She thanked government for the road works on the crossing points at Chibombe, Kasenga and Kampasa streams, but again raised some concerns.

“Tarring Leopards Hill Road to Chiyaba should not end at Katoba junction, and turn to Chiyaba; instead another contractor should be hired to continue with the road construction and tarring up to Great East Road via Chalimbana University. This is a ‘U” road and it cannot be
She is helped to her feet
after she breaks down in tears
during prayer as per tradition
good to do the road half way only to come and complete it after a considerable period of time, approximately over 5 years. Please consider this seriously”.

She concluded by talking about HIV/AIDS, its impact in her chiefdom and the measures she is trying to implement in terms of awareness.

“This scourge has not spared the districts under my jurisdiction; namely Lusaka, Chongwe, Kafue, Chilanga and Shibuyunji districts. Our people in these districts are equally vulnerable to this disease. However, we as traditional leaders have also been actively involved in the National Effort in the fight against HIV/AIDS, by sensitizing our people in the observance of high morals, the avoidance of loose sexual habits, the avoidance or banning of traditional sexual cleansing and the discouraging of polygamy.”

The previous night, before the palace grounds were prepared for the ceremony, a cow was slaughtered and the chieftainess was offered its roasted liver with no salt as part of a ritual while the head and hooves were also roasted and eaten without salt by the four royal headmen of the chiefdom.
She lights a fire to launch the
clearing of fields for planting.
She is accompanied by
 Republican Vice President Guy Scott
and other government officials
The same night the four headmen or Indunas; bena Nkumbula, bena Chitentabunga, bena Kabeleka, and bena Mwampatisha met at the Kantungu, a special meeting place inside the palace compound to pay homage to the departed rulers of the Soli as well as to perform rituals to evoke the spirit of the first mukamambo who is buried nearby.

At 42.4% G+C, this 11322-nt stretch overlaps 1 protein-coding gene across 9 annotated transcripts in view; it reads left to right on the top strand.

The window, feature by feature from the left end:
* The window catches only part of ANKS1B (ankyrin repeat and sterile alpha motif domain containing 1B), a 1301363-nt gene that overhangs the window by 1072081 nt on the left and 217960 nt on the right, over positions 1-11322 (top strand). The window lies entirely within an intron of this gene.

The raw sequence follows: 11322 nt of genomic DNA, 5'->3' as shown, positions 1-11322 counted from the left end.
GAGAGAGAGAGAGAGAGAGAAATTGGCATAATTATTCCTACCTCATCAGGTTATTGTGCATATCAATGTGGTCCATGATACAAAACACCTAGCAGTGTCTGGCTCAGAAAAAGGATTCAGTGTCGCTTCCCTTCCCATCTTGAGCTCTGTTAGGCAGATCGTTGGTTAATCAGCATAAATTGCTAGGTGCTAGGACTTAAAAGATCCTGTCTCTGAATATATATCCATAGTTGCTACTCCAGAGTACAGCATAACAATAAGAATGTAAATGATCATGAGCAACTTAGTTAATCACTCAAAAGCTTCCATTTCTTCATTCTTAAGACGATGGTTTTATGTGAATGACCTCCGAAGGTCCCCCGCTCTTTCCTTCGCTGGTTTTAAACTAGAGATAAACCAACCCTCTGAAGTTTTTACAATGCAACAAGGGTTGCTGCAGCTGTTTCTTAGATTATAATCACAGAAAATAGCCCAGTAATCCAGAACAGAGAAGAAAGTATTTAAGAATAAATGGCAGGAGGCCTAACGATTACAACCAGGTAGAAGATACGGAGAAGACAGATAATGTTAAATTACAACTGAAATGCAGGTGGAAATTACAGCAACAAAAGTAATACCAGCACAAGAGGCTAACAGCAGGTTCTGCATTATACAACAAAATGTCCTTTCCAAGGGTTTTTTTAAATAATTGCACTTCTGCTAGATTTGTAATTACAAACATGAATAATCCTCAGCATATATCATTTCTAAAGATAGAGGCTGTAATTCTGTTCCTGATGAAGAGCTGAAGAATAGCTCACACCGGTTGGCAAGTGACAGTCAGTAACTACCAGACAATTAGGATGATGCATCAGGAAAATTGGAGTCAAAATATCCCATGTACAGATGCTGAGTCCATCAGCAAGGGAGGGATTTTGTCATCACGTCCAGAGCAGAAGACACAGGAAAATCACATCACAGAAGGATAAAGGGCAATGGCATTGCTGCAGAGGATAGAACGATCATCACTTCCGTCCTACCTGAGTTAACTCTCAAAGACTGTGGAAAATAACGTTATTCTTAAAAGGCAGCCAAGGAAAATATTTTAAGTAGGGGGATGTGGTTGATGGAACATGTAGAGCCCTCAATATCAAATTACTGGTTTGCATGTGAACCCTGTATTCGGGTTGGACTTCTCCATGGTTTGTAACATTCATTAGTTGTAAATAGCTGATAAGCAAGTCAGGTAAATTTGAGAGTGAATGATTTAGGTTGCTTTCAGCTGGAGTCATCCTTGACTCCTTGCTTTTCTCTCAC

The actual day of the ceremony involves a lot of traditional song and dance that starts in the morning until a time when the cheiftainess comes out of her palace and is escorted to the main arena’s grand stand in the royal grounds where a throne is placed for her to officiate at the festivities.

As she emerges from the house, she is accompanied by her daughters, Indunas, some subjects and some musketeers that continuously fire muzzleloaders whose sound is said to symbolize the thunder of the much anticipated rains; it is after all a rain making ceremony.

She plants the first seed to pave
way for her subjects to commence
the planting season
The path on which she walks barefoot to the arena is specially painted with different shades of clay symbolizing purity, the people, the land and the Soli’s exodus from Kola in modern day Congo during the great Luba-Lunda migrations, and no one must dare step on it before she does, as they do so at the risk of being manhandled by the vigilant security personnel.

As the cheftainess sits down she is entertained by more dances and song, some are performed by the different groups that form the seven zones that make up the Soli chiefdom from Lunsemfwa in the north extending to the Kafue in the south, the Luangwa in the East and chief Shakumbile in Mwembeshi West of Lusaka. But some dances are performed by visiting cultural groups such as their traditional cousins the Luvale and this year there was even a Rwandese group that performed dances from their country in the main arena.